Learning to swim could save a life

Published 8:44 am Wednesday, August 4, 2010

What a tragedy in Shreveport, La., where six teenagers died Monday after a swimming party turned into a desperate effort to save one another from drowning.

The Shreveport teens from at least two families drowned in the Red River after they were playing in shallow water and one stepped off a ledge into an 18-foot sinkhole.

The victims, who ranged from 13 to 18 years old, died while trying to save one another.

Neither the teens nor adults on shore could swim.

In this day and age, there’s no reason not to know how to swim. Parents must take the initiative to make sure their children learn how. The younger the better as one never knows when he or she will be around water.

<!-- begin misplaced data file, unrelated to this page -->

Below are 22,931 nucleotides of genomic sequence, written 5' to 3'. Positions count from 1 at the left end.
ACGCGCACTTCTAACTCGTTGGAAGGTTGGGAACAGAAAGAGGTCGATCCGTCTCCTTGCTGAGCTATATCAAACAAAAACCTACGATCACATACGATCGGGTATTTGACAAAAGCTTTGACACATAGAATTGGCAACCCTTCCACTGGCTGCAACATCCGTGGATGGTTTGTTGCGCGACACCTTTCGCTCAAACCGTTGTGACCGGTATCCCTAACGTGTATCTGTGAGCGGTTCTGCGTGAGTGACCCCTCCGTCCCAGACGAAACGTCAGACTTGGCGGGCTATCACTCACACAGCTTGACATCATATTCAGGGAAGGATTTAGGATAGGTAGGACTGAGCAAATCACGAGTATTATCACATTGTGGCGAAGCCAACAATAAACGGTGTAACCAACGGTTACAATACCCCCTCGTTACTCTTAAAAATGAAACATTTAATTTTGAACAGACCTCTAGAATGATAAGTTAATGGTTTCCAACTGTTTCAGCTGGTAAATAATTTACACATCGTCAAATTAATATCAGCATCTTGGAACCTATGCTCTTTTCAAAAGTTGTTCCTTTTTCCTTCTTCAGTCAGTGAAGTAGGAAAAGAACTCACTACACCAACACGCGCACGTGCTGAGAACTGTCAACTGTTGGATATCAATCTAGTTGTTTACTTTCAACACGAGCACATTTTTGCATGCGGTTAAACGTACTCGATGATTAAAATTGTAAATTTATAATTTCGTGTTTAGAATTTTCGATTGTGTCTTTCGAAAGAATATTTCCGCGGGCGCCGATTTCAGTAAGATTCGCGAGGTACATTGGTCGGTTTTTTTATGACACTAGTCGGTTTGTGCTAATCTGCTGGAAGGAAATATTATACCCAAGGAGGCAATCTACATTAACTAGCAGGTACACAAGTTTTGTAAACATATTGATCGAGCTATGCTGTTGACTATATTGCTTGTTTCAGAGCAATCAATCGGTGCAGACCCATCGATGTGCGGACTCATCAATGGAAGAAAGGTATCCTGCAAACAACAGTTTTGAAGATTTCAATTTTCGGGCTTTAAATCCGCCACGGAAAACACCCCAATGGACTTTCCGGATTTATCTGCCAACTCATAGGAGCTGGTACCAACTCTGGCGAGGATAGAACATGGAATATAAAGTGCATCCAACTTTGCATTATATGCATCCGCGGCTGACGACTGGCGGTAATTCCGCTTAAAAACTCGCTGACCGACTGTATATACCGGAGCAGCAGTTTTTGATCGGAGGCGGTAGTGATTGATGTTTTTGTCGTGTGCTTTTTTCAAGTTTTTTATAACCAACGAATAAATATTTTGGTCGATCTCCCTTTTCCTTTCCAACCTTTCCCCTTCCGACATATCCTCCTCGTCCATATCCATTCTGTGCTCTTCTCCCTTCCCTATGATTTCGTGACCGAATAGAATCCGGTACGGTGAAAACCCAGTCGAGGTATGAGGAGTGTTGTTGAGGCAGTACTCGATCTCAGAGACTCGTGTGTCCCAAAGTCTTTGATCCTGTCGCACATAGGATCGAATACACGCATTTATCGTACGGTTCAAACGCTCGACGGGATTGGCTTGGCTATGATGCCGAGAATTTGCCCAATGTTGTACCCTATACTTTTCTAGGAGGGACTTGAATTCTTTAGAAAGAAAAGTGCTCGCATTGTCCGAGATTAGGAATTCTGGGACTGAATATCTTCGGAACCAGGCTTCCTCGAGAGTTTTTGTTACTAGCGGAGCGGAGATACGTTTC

According to the Centers for Disease Control and Prevention, there were 3,443 drownings in the United States in 2007, averaging 10 deaths per day. An additional 496 people died from drowning in boating-related incidents.

More than one in five fatal drowning victims are children 14 and younger.

Locally, lessons are offered at James L. Camp Jr. YMCA.

For families tight on money, the YMCA offers a scholarship membership, which means lessons are half price. It costs $17 for eight, 30-minute lessons — a good investment if it means saving a life.

Lessons are offered to children starting at 6 months and also to adults.

Franklin Parks and Recreation offers swimming lessons in the summer for $15 a session. Each session includes 10, 30-minute lessons over two weeks.

Children who participate in the free Super Jam Kids program through the Parks and Recreation Department also get the same lessons at no charge.

When there’s a will there’s a way. There’s no excuse for not getting swimming lessons for your kids.